How to Regain Your Energy and Endurance

Tuesday, I met with some of the finest ministers I know.puzzled1.jpg

Each month, our mentoring group meets. Typically, we meet in my home for most of a day. We have contracted with one another to meet together one day, each month for one year. These ministers set aside their work and their responsibilities one day in order to be together and grow. I love to meet with these guys! What great encouragement I receive.

Each month we do the following:

  • We tell our stories.
  • We share what is happening in our ministries (I mean the personal part.)
  • We talk about what we need to learn to be more effective.
  • We encourage one another toward godliness.

Two days ago, at this month’s meeting, we reflected on Margaret Marcuson’s fine book: Leaders Who Last: Sustaining Yourself and Your Ministry . This is an outstanding book that could help many ministers learn to manage themselves better. In our gathering, each person lead a discussion through a chapter. We took a chapter and then the person responsible for leading us through that chapter pointed out significant quotes and made application to ministry. We discussed about half of the book. For some, it was their first exposure to looking at ministry from a systems perspective. Others had read Edwin Friedman and Peter Steinke. All of these books contribute toward helping one understand how to manage himself or herself in whatever role that person might be in.

We talked about the ministry situations of several members of the group as these situations related to the principles discussed in Marcuson’s book. For example, we talked about one person who managed himself as a “non-anxious presence” in an environment that could have been anxiety producing. We talked about how one person in our group handled himself in a situation involving an attempt to get him tangled in a some relationships that were less than healthy. We especially talked about how it was possible to manage oneself in a way that might bring energy and and clarity instead of more anxiety.

That afternoon, we watched, then discussed a portion of the Peter Steinke video “The Balancing Act: The Congregation as an Emotional System.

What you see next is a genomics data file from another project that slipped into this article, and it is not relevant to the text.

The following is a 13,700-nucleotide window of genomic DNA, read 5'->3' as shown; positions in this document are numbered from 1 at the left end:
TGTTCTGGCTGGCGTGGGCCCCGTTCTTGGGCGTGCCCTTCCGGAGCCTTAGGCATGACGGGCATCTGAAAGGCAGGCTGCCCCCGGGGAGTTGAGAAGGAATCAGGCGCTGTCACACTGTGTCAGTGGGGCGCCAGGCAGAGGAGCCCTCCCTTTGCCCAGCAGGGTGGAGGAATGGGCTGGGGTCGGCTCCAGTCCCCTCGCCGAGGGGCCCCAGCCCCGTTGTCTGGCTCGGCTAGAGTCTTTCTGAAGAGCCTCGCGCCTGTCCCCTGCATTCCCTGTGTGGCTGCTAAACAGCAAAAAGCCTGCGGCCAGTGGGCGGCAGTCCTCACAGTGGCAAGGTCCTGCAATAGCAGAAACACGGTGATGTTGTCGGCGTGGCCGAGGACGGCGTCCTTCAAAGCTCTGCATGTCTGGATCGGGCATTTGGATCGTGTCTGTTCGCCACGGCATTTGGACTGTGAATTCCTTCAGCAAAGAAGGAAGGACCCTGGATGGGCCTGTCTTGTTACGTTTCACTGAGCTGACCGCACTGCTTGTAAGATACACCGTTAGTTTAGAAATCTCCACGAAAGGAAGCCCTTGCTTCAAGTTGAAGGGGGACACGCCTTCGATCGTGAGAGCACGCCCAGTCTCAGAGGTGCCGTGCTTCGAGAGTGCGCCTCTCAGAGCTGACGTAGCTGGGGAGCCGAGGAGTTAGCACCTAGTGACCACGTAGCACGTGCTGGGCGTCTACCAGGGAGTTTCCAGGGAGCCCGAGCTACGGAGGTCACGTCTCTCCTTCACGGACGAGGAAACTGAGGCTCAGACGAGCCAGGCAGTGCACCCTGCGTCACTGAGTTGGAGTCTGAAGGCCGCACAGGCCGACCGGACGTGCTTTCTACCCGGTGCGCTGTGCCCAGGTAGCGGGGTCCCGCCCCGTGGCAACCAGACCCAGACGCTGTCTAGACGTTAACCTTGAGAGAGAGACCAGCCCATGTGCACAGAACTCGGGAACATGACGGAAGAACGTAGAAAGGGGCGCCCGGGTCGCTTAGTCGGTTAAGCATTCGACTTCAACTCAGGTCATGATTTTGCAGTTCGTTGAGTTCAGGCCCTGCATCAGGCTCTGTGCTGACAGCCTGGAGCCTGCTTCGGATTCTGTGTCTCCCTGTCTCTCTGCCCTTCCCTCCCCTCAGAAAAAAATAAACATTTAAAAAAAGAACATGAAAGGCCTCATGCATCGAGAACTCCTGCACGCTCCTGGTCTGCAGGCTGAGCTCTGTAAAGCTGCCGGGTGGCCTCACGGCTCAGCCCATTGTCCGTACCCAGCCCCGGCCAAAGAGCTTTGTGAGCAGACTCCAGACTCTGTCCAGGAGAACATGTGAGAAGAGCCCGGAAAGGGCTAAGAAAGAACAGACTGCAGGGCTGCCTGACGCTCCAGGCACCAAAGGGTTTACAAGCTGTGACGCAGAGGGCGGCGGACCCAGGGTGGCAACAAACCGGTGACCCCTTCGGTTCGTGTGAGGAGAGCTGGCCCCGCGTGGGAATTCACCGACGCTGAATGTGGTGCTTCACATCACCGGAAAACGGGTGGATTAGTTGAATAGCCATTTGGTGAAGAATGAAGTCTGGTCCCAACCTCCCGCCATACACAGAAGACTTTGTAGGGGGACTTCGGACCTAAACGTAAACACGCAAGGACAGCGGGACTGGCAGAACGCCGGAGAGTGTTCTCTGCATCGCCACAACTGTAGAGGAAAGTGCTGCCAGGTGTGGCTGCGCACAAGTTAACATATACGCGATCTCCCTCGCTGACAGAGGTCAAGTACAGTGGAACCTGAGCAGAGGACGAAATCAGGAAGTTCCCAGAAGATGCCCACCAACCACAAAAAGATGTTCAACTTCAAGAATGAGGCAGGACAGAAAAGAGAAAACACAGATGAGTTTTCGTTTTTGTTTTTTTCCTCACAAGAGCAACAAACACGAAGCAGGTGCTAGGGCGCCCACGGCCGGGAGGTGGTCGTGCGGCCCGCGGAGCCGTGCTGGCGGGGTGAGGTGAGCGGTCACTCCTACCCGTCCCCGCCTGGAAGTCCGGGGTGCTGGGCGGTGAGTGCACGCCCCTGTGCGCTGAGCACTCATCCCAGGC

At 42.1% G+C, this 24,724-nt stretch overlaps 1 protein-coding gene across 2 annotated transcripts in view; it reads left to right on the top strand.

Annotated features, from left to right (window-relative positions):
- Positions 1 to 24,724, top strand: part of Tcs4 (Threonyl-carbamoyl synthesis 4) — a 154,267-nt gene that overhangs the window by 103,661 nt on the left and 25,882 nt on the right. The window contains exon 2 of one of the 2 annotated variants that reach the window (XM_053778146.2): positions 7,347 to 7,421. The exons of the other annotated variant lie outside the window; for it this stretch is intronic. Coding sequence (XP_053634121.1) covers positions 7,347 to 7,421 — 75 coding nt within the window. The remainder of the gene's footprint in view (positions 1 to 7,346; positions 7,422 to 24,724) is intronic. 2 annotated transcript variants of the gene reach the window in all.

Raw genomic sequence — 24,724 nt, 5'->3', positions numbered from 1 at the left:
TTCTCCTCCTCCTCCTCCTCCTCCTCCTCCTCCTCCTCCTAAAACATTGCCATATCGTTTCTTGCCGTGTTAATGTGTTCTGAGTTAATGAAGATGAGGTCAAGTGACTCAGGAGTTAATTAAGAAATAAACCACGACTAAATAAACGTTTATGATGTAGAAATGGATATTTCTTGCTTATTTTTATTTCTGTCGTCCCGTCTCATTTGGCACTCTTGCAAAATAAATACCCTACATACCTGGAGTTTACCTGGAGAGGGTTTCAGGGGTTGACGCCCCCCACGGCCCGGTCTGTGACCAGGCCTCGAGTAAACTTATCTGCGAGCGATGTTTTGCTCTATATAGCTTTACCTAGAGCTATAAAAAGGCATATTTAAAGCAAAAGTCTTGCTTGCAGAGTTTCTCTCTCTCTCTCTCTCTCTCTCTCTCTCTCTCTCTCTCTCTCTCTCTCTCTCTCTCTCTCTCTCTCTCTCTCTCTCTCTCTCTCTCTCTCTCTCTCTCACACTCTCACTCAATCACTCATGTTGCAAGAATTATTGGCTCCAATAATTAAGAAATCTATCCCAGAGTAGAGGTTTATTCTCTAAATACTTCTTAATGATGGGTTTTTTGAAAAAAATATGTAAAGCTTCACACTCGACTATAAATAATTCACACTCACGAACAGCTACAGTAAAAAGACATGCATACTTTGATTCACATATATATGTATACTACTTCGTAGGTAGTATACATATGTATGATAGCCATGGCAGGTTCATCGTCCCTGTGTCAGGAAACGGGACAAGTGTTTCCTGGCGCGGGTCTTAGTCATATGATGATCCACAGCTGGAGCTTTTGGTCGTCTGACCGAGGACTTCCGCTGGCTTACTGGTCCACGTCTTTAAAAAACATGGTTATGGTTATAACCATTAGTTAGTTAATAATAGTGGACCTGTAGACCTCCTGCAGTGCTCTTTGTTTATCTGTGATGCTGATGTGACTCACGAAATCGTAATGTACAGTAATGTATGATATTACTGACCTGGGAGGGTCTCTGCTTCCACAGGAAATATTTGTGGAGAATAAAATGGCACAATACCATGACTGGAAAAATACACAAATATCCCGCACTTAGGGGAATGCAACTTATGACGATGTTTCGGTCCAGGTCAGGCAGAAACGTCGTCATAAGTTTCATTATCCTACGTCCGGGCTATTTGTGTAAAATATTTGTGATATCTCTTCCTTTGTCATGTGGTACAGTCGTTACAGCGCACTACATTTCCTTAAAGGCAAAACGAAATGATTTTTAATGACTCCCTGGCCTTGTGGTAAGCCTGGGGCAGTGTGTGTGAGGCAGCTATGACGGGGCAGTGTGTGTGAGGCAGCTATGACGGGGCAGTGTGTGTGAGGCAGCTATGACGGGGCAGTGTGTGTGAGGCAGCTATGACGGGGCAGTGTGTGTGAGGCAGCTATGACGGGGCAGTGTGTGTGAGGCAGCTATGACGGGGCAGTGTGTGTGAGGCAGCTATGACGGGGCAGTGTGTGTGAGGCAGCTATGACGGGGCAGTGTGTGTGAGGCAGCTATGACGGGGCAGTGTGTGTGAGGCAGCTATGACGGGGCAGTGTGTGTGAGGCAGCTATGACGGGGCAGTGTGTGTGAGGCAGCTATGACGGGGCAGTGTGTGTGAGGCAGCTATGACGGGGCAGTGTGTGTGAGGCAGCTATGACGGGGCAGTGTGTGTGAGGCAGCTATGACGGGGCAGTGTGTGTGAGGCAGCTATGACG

Consider this:

  • There is something to be said for being a part of a safe group in which each member of the group is committed to growth and maturing.
  • In a safe group, where members are committed to the group, there will be confession and significant conversation.
  • Commitment to the group is critical. Some people are interested in such a group but not committed to being a part of such a group. Interest without commitment doesn’t foster trust.
  • There is only so much that a person can learn in seminary (or any other school). There is something to be said for regularly being with a group of people who can help you process your work and life.
  • Much growth of life and ministry only takes place when a person is street level, right in the middle of these difficult situations, but not alone. I can tell a seminary class about the pressure and stress that takes place in congregational ministry. There is great value in thinking through that issue in class when you are not in the middle of conflict. However, there is a level of learning and maturing that can only take place when one is right in the middle of it all.

(Does this sound like something that might be helpful to you? Now maybe someone has asked you to become a part of such a group. Maybe not. Could it be that you could be the person to help make such a group a reality?)


Question:

How could such a group (whether ministers, Christian men, mothers, etc.) be helpful to you?

   

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